Continuing our glossary of DNS tips & tricks, we’re covering the letters G, H, and I this time.
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G is for “glue records”
Glue records are DNS records (A records) created at the domain registrar, that returns references for the authoritative nameserver of the domain. They’re useful for those wishing to run their own authoritative DNS servers.
Normally, a DNS query
- first goes to the root (which returns the top-level domain or TLD),
- then to the TLD (which returns the authoritative nameserver),
- and finally to the authoritative nameserver (that resolves the domain name).
Problem is, when the authoritative nameserver is part of the domain (like “example.com” having nameservers such as “ns.example.com”) this creates a circular reference. Glue records allow for both resolving the domain name as well as listing the domain’s authoritative nameservers.
To check the validity of your glue records, you need to know the host and its assigned IP address, and use dig. The glue records will show up in the “additional section” part of dig’s output, listing the host names and their IPs.
Speaking of host names…
H is for “hosts”
The hosts file exists on every system that is connected (or capable to be connected) to a network. (On Linux and Mac it can be found in /etc; on Windows, it’s in %SystemRoot%\System32\drivers\etc.) It’s a plain text file whose only function is to provide local name resolution, mapping host names to IP addresses.
Usually, it’s managed automatically by the system, but it can be edited manually, bypassing the network’s own name resolution. For example, you can put
127.0.0.1 www.google.com google.com
into your hosts file. If you’re running a web server (like nginx or Apache) locally — and it’s configured to answer — you can display any content instead of the actual Google search page.
This can be useful when testing a website or web application, depending on using a specific domain name, locally. You can, for example, clone your website’s file structure to your local system, set up a web server, and test it without having to reconfigure the domain name.
FUN FACT: the hosts file comes from the ARPANET days when networks didn’t have standardized name resolution, and each connected system had its own hosts file. When DNS was developed, and the queries became increasingly complex (and thus carrying more data) one of the suggestions to solve the issue was to distribute hosts files on CDs.
Imagine that, and where the internet would be today if that had happened.( We talked about this (and many, many more things) with Geoff Huston from APNIC on our podcast.)
Speaking of organizations tasked with assigning Internet names and numbers ...
I is for “IANA”
IANA - Internet Assigned Numbers Authority - is responsible for global coordination of some of the key elements that keep the Internet running smoothly, specifically allocating and maintaining unique codes and numbering systems that are used in the technical standards (“protocols”) that drive the Internet.
It’s a no-brainer: the Internet has become a mission-critical infrastructure for everything from business to banking to healthcare. Making sure it runs smoothly, and remains secure, apolitical, and free from centralized control, is essential. Yet there is a technical need for some key parts of the Internet to be globally coordinated. This is where organizations like IANA come into the picture.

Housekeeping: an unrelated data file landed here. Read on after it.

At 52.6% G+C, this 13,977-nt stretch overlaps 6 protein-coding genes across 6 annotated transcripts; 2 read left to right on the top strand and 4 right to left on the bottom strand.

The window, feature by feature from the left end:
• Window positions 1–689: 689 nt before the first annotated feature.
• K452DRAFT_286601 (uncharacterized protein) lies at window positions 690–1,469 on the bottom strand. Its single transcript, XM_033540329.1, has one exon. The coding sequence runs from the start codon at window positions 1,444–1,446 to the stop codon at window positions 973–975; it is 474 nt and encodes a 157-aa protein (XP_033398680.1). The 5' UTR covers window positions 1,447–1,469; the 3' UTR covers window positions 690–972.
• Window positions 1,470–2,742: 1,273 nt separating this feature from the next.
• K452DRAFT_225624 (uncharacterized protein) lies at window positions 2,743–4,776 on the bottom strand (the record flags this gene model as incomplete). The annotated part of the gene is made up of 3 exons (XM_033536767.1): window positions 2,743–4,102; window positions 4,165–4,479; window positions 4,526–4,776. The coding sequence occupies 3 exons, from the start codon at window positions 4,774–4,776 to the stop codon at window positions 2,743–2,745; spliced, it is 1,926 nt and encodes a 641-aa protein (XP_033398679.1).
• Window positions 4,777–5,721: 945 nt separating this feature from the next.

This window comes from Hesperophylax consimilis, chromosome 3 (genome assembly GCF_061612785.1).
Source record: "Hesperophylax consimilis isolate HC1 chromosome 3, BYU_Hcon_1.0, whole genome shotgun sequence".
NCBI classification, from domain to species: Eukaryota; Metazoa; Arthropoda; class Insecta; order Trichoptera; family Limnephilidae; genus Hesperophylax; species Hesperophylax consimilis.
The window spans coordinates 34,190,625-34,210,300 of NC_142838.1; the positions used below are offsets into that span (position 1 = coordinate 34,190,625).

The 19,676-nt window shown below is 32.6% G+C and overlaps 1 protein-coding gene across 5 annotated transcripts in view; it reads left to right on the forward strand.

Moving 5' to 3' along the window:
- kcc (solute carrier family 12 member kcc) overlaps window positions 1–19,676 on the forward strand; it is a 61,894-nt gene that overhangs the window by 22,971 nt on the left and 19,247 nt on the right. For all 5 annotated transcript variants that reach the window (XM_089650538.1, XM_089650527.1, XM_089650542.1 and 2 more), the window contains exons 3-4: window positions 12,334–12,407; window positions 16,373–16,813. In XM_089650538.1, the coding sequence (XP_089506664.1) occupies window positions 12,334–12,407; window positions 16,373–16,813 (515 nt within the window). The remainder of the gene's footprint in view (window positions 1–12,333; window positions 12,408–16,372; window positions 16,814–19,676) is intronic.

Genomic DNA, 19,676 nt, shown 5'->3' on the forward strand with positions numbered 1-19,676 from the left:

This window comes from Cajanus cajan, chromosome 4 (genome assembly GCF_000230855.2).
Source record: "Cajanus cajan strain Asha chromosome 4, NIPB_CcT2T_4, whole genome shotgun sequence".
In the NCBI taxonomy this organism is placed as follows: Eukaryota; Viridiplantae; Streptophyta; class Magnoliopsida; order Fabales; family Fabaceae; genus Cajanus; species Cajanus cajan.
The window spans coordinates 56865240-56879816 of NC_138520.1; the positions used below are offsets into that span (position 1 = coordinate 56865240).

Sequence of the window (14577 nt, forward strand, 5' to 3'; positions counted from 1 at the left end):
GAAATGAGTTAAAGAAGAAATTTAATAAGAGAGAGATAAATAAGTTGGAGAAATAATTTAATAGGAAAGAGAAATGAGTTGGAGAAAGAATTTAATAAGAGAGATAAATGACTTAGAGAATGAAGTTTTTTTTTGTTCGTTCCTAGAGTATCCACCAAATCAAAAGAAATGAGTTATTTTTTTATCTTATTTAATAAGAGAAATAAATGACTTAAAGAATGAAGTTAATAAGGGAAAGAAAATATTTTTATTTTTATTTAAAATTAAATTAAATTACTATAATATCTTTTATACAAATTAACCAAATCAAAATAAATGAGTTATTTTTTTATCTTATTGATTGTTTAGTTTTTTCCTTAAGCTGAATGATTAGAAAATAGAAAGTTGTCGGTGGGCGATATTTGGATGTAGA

One of the Internet’s oldest institutions (with functions dating back to the 1970s), IANA’s activities can be grouped broadly in three categories:
- managing Domain Names, including management of the DNS Root,
- coordinating global Number Resources, including providing IP and AS numbers to Regional Internet Registries (like APNIC and RIPE), and
- certain Protocol Assignments, such as managing Internet protocols’ numbering systems in conjunction with standards bodies.
Since we’re talking about numbers, on the 14th of July it will be exactly 20 years since IANA made this historical announcement regarding the delegation of IPv6 address to regional registries, which set in motion the beginning of the worldwide deployment of IPv6. (Perhaps - eventually - IPv6 will prove to be as revolutionary as the storming of the Bastille in France in 1789, also celebrated on the 14th of July? Only time will tell …)
Want to learn more?
This series is byte-sized (see what we did there?) — but a lot more can be said and done.
As mentioned, we recently talked with Geoff Huston from APNIC on our podcast (about, amongst many things, the hosts file) and we’ll continue bringing you DNS and networking-related content. Make sure you subscribe!
To learn more in-depth about DNS specifically, we offer a comprehensive DNS training program. You can enroll for different courses depending on your skill level:
- If you’re new to DNS, we offer the DNS & BIND Fundamentals (DNSB-F) course. It’s part of the DNS & BIND Week (DNSB-W) and serves as a shorter introduction to the world of DNS and BIND.
- If you’re already familiar with the basics, the full five-day DNS & BIND Week (DNSB-W) course takes you deeper into DNS, including a heavy emphasis on security, stopping just short of DNSSEC (for which we offer a separate course).
- And if you're looking for even more, we offer the DNS & BIND Advanced (DNSB-A) program, getting into the deep end of things.
Check out our training calendar for 2019, and reach out to us with any questions.